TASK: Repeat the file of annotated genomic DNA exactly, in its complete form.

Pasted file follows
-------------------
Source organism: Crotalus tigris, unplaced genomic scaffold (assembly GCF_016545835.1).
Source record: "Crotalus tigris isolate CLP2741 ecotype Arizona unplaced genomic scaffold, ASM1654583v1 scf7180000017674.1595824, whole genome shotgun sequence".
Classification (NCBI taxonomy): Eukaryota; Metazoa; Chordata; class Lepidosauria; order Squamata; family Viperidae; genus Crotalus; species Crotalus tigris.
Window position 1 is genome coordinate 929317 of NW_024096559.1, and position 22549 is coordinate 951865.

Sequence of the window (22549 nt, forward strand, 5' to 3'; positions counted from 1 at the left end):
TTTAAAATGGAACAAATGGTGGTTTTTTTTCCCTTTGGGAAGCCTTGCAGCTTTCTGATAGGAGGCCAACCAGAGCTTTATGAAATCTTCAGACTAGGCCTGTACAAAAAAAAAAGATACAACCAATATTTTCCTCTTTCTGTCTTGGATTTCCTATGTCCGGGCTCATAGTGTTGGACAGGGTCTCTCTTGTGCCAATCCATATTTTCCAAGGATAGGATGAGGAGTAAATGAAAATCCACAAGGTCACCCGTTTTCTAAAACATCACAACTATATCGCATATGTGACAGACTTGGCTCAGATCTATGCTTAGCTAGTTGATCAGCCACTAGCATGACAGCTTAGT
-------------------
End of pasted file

Source organism: Crotalus tigris, unplaced genomic scaffold (assembly GCF_016545835.1).
Source record: "Crotalus tigris isolate CLP2741 ecotype Arizona unplaced genomic scaffold, ASM1654583v1 scf7180000017674.1595824, whole genome shotgun sequence".
Classification (NCBI taxonomy): Eukaryota; Metazoa; Chordata; class Lepidosauria; order Squamata; family Viperidae; genus Crotalus; species Crotalus tigris.
Window position 1 is genome coordinate 929317 of NW_024096559.1, and position 22549 is coordinate 951865.

Sequence of the window (22549 nt, forward strand, 5' to 3'; positions counted from 1 at the left end):
TTTAAAATGGAACAAATGGTGGTTTTTTTTCCCTTTGGGAAGCCTTGCAGCTTTCTGATAGGAGGCCAACCAGAGCTTTATGAAATCTTCAGACTAGGCCTGTACAAAAAAAAAAGATACAACCAATATTTTCCTCTTTCTGTCTTGGATTTCCTATGTCCGGGCTCATAGTGTTGGACAGGGTCTCTCTTGTGCCAATCCATATTTTCCAAGGATAGGATGAGGAGTAAATGAAAATCCACAAGGTCACCCGTTTTCTAAAACATCACAACTATATCGCATATGTGACAGACTTGGCTCAGATCTATGCTTAGCTAGTTGATCAGCCACTAGCATGACAGCTTAGT